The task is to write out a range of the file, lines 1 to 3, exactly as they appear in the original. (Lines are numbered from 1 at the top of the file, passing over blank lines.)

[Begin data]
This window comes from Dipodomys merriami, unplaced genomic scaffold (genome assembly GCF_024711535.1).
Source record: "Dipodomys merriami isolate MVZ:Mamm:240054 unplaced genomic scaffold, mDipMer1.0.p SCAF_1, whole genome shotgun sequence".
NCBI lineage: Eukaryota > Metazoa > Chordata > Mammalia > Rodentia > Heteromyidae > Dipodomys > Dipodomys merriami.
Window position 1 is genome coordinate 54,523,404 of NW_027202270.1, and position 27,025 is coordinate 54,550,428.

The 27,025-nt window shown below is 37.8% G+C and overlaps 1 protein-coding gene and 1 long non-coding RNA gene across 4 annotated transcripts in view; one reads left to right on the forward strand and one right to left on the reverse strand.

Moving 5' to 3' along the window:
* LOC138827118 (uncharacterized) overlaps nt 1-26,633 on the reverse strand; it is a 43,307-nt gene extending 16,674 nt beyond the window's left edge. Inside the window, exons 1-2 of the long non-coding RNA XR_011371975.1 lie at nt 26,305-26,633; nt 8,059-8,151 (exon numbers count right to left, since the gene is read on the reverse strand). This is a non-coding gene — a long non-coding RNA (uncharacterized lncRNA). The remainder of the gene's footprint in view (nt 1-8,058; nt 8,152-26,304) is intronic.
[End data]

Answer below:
This window comes from Dipodomys merriami, unplaced genomic scaffold (genome assembly GCF_024711535.1).
Source record: "Dipodomys merriami isolate MVZ:Mamm:240054 unplaced genomic scaffold, mDipMer1.0.p SCAF_1, whole genome shotgun sequence".
NCBI lineage: Eukaryota > Metazoa > Chordata > Mammalia > Rodentia > Heteromyidae > Dipodomys > Dipodomys merriami.